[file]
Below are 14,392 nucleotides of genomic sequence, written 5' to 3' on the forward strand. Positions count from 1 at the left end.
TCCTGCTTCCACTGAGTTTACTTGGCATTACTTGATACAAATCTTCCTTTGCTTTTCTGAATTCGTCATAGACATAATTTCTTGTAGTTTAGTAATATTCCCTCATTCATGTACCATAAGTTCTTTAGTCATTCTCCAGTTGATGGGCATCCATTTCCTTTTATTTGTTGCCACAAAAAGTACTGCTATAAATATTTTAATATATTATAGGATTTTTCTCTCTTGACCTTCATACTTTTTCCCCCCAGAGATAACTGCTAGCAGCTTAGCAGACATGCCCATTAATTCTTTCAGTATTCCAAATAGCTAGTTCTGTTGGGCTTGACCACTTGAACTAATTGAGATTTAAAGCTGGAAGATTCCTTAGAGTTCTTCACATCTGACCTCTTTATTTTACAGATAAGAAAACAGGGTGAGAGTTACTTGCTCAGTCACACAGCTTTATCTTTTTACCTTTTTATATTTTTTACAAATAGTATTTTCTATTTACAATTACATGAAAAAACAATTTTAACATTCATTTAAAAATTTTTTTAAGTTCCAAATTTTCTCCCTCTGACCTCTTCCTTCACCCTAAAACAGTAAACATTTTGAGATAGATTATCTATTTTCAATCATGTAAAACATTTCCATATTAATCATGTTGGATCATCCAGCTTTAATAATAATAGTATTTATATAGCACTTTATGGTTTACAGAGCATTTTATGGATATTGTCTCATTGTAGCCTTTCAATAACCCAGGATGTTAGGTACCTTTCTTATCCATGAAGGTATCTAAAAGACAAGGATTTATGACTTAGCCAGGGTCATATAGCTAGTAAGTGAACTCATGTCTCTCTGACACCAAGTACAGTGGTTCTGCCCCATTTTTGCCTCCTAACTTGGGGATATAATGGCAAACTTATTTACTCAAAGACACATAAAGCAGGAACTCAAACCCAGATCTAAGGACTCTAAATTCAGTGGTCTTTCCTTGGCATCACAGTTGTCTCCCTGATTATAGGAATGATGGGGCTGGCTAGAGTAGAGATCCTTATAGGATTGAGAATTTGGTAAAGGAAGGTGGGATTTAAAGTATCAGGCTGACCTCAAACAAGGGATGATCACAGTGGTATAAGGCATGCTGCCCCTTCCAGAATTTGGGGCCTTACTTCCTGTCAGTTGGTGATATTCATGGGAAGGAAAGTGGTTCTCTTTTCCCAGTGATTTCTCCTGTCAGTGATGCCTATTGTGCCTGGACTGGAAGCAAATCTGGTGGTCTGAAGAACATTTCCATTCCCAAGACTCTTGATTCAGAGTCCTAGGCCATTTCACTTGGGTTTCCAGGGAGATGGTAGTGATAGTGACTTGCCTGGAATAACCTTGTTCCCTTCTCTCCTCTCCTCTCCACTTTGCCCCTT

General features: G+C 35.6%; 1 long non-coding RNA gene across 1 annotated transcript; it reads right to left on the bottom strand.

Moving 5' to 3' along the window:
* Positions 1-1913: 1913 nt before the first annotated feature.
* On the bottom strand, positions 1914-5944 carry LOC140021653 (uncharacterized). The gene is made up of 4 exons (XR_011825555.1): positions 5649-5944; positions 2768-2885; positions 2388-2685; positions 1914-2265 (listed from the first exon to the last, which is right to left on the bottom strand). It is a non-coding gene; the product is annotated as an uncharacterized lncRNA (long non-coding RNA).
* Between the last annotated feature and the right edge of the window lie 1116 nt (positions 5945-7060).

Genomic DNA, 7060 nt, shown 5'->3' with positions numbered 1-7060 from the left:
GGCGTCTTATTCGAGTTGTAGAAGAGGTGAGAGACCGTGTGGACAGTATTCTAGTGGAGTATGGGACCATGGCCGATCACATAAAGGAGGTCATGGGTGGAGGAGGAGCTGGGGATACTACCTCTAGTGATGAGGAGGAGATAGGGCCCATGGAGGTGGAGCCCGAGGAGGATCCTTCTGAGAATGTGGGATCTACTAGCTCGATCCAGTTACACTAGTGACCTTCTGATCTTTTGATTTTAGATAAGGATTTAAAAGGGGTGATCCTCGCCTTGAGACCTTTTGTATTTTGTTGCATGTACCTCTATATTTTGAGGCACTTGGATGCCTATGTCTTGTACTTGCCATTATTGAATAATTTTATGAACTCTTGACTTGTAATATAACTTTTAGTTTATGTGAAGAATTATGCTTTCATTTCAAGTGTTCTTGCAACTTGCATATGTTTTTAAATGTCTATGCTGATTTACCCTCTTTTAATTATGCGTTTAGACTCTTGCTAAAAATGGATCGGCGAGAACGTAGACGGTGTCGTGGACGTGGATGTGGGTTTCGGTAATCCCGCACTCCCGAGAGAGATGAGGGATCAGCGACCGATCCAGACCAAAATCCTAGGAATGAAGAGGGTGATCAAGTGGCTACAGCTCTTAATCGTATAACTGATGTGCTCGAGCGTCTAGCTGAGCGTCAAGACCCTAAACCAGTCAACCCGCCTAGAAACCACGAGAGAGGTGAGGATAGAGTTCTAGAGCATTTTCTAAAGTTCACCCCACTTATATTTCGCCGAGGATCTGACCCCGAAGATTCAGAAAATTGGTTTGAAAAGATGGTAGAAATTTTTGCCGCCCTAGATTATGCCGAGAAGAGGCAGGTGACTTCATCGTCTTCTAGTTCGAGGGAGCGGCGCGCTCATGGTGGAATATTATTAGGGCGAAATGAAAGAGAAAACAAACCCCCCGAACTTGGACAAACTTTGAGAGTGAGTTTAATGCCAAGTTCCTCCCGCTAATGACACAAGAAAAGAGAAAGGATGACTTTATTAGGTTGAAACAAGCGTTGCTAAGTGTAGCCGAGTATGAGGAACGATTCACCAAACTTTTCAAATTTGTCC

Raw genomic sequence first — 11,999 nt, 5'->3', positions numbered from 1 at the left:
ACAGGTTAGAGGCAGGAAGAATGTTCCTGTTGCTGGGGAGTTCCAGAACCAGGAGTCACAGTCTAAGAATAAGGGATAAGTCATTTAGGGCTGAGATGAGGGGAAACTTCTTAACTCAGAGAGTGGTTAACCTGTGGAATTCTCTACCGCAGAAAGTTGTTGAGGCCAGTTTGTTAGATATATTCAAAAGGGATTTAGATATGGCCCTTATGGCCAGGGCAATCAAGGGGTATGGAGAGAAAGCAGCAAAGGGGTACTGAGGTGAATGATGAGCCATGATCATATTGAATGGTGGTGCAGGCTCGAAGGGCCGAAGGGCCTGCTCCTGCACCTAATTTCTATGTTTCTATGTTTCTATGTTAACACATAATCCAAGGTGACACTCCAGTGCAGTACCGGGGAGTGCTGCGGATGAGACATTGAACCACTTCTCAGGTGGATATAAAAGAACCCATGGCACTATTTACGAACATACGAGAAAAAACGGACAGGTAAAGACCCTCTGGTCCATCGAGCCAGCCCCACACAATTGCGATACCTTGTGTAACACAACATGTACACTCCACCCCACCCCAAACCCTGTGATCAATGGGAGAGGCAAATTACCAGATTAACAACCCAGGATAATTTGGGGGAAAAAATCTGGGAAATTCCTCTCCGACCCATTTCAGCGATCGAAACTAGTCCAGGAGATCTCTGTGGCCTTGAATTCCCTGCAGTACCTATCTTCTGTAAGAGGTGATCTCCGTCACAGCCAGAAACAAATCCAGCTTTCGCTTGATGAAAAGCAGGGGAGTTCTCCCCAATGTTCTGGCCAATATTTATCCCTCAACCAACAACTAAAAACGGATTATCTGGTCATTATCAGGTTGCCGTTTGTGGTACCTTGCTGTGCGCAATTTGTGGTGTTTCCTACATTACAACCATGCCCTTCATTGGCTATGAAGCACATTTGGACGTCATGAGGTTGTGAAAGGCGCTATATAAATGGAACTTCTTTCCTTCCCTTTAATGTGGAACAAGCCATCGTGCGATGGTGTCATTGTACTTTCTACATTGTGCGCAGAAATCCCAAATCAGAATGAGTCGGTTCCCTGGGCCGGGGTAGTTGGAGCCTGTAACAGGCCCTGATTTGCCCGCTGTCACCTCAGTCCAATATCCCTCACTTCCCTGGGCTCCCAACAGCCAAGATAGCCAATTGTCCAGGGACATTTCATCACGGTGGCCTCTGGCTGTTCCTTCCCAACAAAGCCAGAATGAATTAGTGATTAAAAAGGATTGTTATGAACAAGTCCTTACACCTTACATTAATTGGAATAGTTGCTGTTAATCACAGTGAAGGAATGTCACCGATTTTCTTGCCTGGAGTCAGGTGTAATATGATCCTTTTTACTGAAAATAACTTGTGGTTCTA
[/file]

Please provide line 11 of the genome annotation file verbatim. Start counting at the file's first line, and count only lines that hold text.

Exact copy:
ACAGGTTAGAGGCAGGAAGAATGTTCCTGTTGCTGGGGAGTTCCAGAACCAGGAGTCACAGTCTAAGAATAAGGGATAAGTCATTTAGGGCTGAGATGAGGGGAAACTTCTTAACTCAGAGAGTGGTTAACCTGTGGAATTCTCTACCGCAGAAAGTTGTTGAGGCCAGTTTGTTAGATATATTCAAAAGGGATTTAGATATGGCCCTTATGGCCAGGGCAATCAAGGGGTATGGAGAGAAAGCAGCAAAGGGGTACTGAGGTGAATGATGAGCCATGATCATATTGAATGGTGGTGCAGGCTCGAAGGGCCGAAGGGCCTGCTCCTGCACCTAATTTCTATGTTTCTATGTTTCTATGTTAACACATAATCCAAGGTGACACTCCAGTGCAGTACCGGGGAGTGCTGCGGATGAGACATTGAACCACTTCTCAGGTGGATATAAAAGAACCCATGGCACTATTTACGAACATACGAGAAAAAACGGACAGGTAAAGACCCTCTGGTCCATCGAGCCAGCCCCACACAATTGCGATACCTTGTGTAACACAACATGTACACTCCACCCCACCCCAAACCCTGTGATCAATGGGAGAGGCAAATTACCAGATTAACAACCCAGGATAATTTGGGGGAAAAAATCTGGGAAATTCCTCTCCGACCCATTTCAGCGATCGAAACTAGTCCAGGAGATCTCTGTGGCCTTGAATTCCCTGCAGTACCTATCTTCTGTAAGAGGTGATCTCCGTCACAGCCAGAAACAAATCCAGCTTTCGCTTGATGAAAAGCAGGGGAGTTCTCCCCAATGTTCTGGCCAATATTTATCCCTCAACCAACAACTAAAAACGGATTATCTGGTCATTATCAGGTTGCCGTTTGTGGTACCTTGCTGTGCGCAATTTGTGGTGTTTCCTACATTACAACCATGCCCTTCATTGGCTATGAAGCACATTTGGACGTCATGAGGTTGTGAAAGGCGCTATATAAATGGAACTTCTTTCCTTCCCTTTAATGTGGAACAAGCCATCGTGCGATGGTGTCATTGTACTTTCTACATTGTGCGCAGAAATCCCAAATCAGAATGAGTCGGTTCCCTGGGCCGGGGTAGTTGGAGCCTGTAACAGGCCCTGATTTGCCCGCTGTCACCTCAGTCCAATATCCCTCACTTCCCTGGGCTCCCAACAGCCAAGATAGCCAATTGTCCAGGGACATTTCATCACGGTGGCCTCTGGCTGTTCCTTCCCAACAAAGCCAGAATGAATTAGTGATTAAAAAGGATTGTTATGAACAAGTCCTTACACCTTACATTAATTGGAATAGTTGCTGTTAATCACAGTGAAGGAATGTCACCGATTTTCTTGCCTGGAGTCAGGTGTAATATGATCCTTTTTACTGAAAATAACTTGTGGTTCTA